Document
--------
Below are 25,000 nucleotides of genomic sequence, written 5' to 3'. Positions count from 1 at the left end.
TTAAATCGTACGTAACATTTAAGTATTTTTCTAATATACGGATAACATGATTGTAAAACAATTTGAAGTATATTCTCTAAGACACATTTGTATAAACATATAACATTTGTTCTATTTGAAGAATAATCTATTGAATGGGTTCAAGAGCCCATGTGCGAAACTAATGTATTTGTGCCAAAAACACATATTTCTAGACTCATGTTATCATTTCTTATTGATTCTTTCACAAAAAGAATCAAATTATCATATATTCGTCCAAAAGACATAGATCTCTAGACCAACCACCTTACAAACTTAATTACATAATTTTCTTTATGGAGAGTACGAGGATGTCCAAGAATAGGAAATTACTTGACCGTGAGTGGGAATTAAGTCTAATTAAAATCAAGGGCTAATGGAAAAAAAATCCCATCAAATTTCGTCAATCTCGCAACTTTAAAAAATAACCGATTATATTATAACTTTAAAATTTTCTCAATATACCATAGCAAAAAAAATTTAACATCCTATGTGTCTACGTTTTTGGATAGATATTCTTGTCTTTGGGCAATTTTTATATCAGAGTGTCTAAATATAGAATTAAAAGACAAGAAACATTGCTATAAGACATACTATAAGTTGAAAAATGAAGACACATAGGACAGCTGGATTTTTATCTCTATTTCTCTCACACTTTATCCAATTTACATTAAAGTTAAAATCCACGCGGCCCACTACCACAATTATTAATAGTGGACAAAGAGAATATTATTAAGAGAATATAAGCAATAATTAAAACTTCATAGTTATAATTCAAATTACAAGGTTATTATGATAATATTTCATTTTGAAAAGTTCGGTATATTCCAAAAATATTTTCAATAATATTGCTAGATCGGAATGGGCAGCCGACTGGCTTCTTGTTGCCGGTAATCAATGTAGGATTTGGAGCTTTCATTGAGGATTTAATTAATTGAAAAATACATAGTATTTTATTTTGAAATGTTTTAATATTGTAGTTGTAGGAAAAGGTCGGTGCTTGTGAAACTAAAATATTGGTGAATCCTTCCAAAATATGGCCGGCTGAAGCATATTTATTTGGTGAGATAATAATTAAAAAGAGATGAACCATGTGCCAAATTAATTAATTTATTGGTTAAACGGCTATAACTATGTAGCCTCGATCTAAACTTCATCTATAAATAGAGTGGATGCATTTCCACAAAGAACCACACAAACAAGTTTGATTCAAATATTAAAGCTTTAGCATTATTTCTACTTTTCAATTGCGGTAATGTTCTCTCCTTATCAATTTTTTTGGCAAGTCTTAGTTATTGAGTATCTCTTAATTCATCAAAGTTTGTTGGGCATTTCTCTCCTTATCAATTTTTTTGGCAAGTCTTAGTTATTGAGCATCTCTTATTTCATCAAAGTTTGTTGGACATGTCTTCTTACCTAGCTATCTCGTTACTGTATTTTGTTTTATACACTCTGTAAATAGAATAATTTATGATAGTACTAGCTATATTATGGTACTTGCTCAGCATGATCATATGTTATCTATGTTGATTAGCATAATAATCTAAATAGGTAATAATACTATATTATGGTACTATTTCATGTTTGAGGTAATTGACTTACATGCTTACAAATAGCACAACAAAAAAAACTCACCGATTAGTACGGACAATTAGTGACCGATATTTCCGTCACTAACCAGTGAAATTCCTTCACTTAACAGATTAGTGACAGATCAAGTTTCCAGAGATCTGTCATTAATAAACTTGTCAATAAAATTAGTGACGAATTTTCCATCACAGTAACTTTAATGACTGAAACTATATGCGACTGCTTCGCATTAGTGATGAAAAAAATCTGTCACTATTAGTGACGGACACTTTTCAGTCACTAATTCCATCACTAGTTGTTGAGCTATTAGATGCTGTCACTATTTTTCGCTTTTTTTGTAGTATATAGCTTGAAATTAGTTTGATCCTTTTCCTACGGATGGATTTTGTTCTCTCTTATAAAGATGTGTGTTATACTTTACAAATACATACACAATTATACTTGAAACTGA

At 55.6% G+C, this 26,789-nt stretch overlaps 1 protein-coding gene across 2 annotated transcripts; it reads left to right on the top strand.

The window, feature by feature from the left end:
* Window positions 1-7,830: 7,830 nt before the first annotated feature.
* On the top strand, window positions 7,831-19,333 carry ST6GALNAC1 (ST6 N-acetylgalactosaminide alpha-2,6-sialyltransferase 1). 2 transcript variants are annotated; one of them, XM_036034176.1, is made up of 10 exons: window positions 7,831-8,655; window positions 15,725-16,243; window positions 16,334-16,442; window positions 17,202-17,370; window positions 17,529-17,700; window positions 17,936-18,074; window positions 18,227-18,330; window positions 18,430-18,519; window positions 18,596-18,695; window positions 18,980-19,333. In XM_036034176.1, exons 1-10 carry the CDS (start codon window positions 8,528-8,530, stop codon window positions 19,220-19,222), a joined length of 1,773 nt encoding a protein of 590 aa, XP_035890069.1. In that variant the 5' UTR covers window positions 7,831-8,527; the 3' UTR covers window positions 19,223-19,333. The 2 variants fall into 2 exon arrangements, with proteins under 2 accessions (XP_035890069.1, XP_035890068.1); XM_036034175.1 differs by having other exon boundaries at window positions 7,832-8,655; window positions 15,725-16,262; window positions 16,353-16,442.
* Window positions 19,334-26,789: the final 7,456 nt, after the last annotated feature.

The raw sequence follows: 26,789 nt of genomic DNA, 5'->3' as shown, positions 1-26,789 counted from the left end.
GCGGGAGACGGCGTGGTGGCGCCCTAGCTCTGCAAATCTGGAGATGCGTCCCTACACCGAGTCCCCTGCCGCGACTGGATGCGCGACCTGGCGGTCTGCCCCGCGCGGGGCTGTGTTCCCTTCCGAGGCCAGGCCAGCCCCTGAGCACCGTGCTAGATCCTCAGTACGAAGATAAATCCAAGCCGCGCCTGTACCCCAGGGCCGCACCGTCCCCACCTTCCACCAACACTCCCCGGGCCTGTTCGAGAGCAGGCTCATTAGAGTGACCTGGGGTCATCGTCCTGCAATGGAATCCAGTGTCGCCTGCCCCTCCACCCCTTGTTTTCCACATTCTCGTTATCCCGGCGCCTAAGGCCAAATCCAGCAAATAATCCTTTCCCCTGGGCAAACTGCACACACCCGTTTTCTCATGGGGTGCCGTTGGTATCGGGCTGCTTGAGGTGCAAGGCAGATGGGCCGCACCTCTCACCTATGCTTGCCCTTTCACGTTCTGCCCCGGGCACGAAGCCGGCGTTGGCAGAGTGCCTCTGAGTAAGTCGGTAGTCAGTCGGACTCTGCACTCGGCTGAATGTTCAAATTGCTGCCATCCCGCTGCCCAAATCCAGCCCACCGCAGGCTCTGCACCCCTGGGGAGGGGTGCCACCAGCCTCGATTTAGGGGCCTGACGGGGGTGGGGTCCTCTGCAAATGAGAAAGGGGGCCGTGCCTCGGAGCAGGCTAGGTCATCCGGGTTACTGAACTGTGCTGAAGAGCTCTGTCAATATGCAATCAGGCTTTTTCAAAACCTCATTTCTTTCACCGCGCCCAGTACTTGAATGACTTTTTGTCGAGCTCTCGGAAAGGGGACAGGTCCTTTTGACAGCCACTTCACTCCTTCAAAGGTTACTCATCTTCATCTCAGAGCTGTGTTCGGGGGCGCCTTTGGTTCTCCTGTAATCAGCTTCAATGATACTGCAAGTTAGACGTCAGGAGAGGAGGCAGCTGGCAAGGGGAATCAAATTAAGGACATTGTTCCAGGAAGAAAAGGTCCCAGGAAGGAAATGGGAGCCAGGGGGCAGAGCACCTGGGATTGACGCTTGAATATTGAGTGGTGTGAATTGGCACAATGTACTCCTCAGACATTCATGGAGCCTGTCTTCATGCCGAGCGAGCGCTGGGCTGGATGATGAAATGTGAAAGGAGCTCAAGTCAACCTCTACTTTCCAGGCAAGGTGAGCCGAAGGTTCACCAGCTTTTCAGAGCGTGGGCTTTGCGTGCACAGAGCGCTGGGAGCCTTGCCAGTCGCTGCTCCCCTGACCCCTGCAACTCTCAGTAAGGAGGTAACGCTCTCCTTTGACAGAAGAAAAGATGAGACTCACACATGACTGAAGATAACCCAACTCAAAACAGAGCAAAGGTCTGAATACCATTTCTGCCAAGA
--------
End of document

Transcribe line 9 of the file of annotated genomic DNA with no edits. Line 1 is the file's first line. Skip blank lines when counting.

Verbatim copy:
GCGGGAGACGGCGTGGTGGCGCCCTAGCTCTGCAAATCTGGAGATGCGTCCCTACACCGAGTCCCCTGCCGCGACTGGATGCGCGACCTGGCGGTCTGCCCCGCGCGGGGCTGTGTTCCCTTCCGAGGCCAGGCCAGCCCCTGAGCACCGTGCTAGATCCTCAGTACGAAGATAAATCCAAGCCGCGCCTGTACCCCAGGGCCGCACCGTCCCCACCTTCCACCAACACTCCCCGGGCCTGTTCGAGAGCAGGCTCATTAGAGTGACCTGGGGTCATCGTCCTGCAATGGAATCCAGTGTCGCCTGCCCCTCCACCCCTTGTTTTCCACATTCTCGTTATCCCGGCGCCTAAGGCCAAATCCAGCAAATAATCCTTTCCCCTGGGCAAACTGCACACACCCGTTTTCTCATGGGGTGCCGTTGGTATCGGGCTGCTTGAGGTGCAAGGCAGATGGGCCGCACCTCTCACCTATGCTTGCCCTTTCACGTTCTGCCCCGGGCACGAAGCCGGCGTTGGCAGAGTGCCTCTGAGTAAGTCGGTAGTCAGTCGGACTCTGCACTCGGCTGAATGTTCAAATTGCTGCCATCCCGCTGCCCAAATCCAGCCCACCGCAGGCTCTGCACCCCTGGGGAGGGGTGCCACCAGCCTCGATTTAGGGGCCTGACGGGGGTGGGGTCCTCTGCAAATGAGAAAGGGGGCCGTGCCTCGGAGCAGGCTAGGTCATCCGGGTTACTGAACTGTGCTGAAGAGCTCTGTCAATATGCAATCAGGCTTTTTCAAAACCTCATTTCTTTCACCGCGCCCAGTACTTGAATGACTTTTTGTCGAGCTCTCGGAAAGGGGACAGGTCCTTTTGACAGCCACTTCACTCCTTCAAAGGTTACTCATCTTCATCTCAGAGCTGTGTTCGGGGGCGCCTTTGGTTCTCCTGTAATCAGCTTCAATGATACTGCAAGTTAGACGTCAGGAGAGGAGGCAGCTGGCAAGGGGAATCAAATTAAGGACATTGTTCCAGGAAGAAAAGGTCCCAGGAAGGAAATGGGAGCCAGGGGGCAGAGCACCTGGGATTGACGCTTGAATATTGAGTGGTGTGAATTGGCACAATGTACTCCTCAGACATTCATGGAGCCTGTCTTCATGCCGAGCGAGCGCTGGGCTGGATGATGAAATGTGAAAGGAGCTCAAGTCAACCTCTACTTTCCAGGCAAGGTGAGCCGAAGGTTCACCAGCTTTTCAGAGCGTGGGCTTTGCGTGCACAGAGCGCTGGGAGCCTTGCCAGTCGCTGCTCCCCTGACCCCTGCAACTCTCAGTAAGGAGGTAACGCTCTCCTTTGACAGAAGAAAAGATGAGACTCACACATGACTGAAGATAACCCAACTCAAAACAGAGCAAAGGTCTGAATACCATTTCTGCCAAGA